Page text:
Apple just proved these critics wrong

“Conspiracy theories abound that Apple intentionally slows down its older devices — particularly iPhones — in a bid to get people to buy newer devices at a faster pace,” Ashraf Eassa writes for The Motley Fool. “Those theories seemed to gain credibility when it was revealed that Apple — in order to avoid unexpected shutdowns of the devices — was throttling back the performance of older iPhones that had significantly degraded batteries. ”

“However, seemingly in response to public backlash against this practice (a backlash that I disagreed with), Apple did two things: It offered users of older iPhones cheaper battery replacements through the rest of 2018 and it added some battery-health monitoring functionality to its iPhones as well as the ability to disable the performance throttling on devices with degraded batteries,” Eassa writes. “Although Apple’s moves should’ve been enough to quash the ‘planned obsolescence’ narrative, some remained unconvinced.”

“However, after Apple’s announcements at its Worldwide Developers Conference, it should be abundantly clear that the company isn’t trying to force customers off their old devices,” Eassa writes. “All devices that were compatible with iOS 11 will be compatible with iOS 12. Apple’s not leaving any customers behind with this update. Now, if Apple’s goal was to make older devices obsolete as quickly as possible, would it have invested all of the engineering effort into making sure the latest versions of iOS were less taxing on the hardware and would dramatically speed things up for older devices? I don’t think so.”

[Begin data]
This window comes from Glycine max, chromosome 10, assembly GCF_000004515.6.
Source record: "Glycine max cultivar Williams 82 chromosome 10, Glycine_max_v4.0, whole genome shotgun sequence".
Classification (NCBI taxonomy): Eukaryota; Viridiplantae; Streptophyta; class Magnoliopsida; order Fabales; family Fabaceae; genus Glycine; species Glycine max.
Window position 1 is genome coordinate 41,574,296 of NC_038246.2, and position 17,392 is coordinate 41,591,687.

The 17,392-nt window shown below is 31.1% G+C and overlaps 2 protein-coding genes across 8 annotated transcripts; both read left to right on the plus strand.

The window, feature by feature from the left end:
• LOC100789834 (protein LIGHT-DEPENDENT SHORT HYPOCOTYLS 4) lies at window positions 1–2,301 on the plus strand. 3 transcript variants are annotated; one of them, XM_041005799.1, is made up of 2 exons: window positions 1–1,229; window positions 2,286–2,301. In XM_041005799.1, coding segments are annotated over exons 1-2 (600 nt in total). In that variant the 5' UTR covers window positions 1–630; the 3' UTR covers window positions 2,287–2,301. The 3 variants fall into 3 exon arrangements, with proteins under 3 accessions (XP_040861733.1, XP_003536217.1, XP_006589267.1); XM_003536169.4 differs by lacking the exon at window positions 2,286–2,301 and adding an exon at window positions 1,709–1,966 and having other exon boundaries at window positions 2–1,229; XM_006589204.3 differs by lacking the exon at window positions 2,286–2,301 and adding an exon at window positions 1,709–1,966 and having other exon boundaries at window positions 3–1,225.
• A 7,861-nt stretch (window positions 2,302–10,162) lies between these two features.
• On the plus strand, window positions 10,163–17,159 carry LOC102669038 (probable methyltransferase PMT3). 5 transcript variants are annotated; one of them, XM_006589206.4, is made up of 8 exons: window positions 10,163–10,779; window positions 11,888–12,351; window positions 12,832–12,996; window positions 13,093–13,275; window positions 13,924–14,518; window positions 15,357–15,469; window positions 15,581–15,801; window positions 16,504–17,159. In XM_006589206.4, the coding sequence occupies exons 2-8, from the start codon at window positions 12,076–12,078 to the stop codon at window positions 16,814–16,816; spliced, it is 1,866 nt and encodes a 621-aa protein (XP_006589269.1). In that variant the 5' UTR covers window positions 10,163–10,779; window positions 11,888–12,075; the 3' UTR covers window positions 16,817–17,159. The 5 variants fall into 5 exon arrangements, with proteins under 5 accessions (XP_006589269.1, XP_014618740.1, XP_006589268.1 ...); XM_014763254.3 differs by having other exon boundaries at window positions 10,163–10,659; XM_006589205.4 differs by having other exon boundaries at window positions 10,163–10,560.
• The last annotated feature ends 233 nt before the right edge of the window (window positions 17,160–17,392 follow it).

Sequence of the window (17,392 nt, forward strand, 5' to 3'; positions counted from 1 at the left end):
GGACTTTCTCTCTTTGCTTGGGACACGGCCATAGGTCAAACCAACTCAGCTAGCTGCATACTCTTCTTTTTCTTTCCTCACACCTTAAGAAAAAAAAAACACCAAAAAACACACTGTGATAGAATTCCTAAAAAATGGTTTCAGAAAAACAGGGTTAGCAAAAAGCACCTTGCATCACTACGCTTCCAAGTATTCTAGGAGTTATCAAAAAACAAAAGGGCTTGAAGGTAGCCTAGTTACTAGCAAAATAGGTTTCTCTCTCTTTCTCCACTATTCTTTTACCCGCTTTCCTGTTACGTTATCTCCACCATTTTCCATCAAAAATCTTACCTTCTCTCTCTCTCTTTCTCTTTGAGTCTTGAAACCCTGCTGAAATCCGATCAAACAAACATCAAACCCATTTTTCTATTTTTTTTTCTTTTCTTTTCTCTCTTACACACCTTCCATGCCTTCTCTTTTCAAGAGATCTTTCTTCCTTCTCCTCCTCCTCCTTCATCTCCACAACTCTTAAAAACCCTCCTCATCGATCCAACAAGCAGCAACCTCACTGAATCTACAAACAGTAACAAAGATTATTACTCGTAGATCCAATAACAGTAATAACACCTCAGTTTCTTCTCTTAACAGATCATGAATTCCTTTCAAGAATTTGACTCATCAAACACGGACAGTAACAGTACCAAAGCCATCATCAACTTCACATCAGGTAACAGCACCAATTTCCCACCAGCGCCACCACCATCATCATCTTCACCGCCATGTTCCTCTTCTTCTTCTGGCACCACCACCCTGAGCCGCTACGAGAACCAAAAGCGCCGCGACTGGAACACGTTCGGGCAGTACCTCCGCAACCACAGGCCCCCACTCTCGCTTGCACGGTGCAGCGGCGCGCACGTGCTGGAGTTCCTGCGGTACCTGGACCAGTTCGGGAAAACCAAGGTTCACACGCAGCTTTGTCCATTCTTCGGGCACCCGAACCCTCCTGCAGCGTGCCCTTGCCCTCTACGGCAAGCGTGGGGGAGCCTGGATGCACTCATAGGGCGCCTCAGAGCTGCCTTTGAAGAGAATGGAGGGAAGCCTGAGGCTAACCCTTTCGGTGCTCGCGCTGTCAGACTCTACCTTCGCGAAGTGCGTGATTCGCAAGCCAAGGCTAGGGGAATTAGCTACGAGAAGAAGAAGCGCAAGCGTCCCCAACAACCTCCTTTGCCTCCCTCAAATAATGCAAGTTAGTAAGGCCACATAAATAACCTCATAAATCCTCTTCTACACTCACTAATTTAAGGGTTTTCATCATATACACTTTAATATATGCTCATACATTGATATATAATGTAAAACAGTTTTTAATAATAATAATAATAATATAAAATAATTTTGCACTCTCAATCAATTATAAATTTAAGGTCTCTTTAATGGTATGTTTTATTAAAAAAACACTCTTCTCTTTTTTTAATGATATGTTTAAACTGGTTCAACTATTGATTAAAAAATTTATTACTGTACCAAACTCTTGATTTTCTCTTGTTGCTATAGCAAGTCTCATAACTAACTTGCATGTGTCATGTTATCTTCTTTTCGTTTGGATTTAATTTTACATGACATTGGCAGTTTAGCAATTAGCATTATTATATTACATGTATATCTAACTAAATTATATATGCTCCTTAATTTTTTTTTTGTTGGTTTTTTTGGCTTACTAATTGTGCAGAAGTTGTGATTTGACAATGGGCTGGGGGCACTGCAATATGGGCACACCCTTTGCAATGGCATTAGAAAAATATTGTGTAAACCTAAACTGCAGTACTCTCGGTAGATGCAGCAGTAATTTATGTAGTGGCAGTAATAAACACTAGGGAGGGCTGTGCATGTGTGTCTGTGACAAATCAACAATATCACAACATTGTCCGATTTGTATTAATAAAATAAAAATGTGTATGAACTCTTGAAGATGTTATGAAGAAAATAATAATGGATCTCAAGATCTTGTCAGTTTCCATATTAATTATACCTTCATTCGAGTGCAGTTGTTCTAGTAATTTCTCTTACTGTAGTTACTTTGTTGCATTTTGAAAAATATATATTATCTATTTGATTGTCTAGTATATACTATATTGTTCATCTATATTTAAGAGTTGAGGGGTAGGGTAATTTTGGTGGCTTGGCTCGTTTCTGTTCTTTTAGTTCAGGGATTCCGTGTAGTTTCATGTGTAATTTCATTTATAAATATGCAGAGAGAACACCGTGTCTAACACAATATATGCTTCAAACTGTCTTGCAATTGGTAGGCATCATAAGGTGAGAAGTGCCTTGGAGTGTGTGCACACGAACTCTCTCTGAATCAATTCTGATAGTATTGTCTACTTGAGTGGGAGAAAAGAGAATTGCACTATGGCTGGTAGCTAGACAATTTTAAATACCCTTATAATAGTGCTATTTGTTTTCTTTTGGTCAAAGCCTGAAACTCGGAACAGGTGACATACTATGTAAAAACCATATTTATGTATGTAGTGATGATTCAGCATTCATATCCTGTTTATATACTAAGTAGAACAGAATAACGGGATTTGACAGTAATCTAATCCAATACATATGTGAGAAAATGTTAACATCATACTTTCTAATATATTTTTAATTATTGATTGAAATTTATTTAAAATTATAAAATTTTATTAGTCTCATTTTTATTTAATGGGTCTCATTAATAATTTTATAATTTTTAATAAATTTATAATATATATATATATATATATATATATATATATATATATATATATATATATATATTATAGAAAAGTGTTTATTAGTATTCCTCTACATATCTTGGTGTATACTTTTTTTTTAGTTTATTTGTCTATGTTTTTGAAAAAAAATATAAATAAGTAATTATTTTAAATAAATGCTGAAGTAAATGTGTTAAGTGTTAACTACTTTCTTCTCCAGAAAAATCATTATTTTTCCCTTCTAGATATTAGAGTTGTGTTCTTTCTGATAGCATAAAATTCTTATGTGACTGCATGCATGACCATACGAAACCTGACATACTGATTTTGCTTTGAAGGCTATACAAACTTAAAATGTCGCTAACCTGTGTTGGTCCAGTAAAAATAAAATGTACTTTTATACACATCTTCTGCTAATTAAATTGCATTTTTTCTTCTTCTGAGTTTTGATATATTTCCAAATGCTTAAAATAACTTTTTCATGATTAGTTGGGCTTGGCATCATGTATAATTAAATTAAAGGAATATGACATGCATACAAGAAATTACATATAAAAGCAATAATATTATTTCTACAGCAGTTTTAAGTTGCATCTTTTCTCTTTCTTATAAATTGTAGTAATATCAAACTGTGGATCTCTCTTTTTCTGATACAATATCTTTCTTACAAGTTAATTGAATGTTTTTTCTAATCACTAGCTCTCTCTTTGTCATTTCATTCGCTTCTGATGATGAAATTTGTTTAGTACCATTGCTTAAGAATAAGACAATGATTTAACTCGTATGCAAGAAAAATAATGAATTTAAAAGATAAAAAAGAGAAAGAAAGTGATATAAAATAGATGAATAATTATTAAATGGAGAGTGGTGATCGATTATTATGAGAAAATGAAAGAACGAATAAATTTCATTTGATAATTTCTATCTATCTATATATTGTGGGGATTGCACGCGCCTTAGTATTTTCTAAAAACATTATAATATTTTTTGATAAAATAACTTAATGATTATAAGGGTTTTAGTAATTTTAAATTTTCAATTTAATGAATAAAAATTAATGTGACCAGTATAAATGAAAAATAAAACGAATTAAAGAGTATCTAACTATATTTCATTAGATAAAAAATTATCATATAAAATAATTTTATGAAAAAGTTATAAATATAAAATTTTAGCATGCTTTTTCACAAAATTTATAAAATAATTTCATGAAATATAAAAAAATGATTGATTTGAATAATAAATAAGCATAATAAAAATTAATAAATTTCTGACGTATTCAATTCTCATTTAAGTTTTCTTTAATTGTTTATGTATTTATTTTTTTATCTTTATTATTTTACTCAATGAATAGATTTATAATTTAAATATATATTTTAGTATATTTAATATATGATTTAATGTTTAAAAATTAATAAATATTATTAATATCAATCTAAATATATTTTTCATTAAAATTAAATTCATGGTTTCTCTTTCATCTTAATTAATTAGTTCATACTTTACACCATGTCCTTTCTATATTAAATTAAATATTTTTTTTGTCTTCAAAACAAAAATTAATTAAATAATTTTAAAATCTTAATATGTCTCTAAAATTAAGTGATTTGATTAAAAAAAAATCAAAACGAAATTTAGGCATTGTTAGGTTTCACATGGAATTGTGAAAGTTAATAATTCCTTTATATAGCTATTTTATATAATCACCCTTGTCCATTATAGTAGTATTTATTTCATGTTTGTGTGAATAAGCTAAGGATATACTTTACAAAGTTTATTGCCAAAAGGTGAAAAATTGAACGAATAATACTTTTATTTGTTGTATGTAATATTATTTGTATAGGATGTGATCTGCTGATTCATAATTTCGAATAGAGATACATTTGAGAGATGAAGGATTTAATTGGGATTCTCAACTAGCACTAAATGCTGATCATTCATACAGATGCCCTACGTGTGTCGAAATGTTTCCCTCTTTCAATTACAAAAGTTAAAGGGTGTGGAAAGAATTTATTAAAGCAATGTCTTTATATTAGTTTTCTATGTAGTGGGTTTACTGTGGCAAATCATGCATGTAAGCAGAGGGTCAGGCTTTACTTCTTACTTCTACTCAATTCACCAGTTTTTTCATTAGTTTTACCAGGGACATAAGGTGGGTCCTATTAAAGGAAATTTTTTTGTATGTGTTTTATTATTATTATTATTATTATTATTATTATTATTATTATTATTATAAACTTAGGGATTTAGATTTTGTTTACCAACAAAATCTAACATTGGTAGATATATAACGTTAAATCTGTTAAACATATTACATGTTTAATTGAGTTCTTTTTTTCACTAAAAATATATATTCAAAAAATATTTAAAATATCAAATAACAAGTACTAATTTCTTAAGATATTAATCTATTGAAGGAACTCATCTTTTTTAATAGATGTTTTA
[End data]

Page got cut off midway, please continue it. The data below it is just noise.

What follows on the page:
Read more in the full article here.

MacDailyNews Take: The “planned obsolescence” narrative at the heart of “Batterygate” has always been bunk.


        1. Microsoft had to support XP for a decade because that was their primary OS. Vista did not exactly attract users in droves. It wasn’t until Windows 7 that a significant percentage of users moved on from XP. But, you can believe what you like, as if it makes a difference.

  1. Apple acted stupidly in the battery fudge. MDN are wrong to call it ‘bunk’. Apple has always outwardly said it prides itself on openness and care. On that occasion they chose to not let consumers choose whether to have a worse battery – or a slower phone. No matter how much we love them..they deliberately slowed down people’s software..and didn’t tell them. It was a huge mistake full of a not uncommon arrogance.

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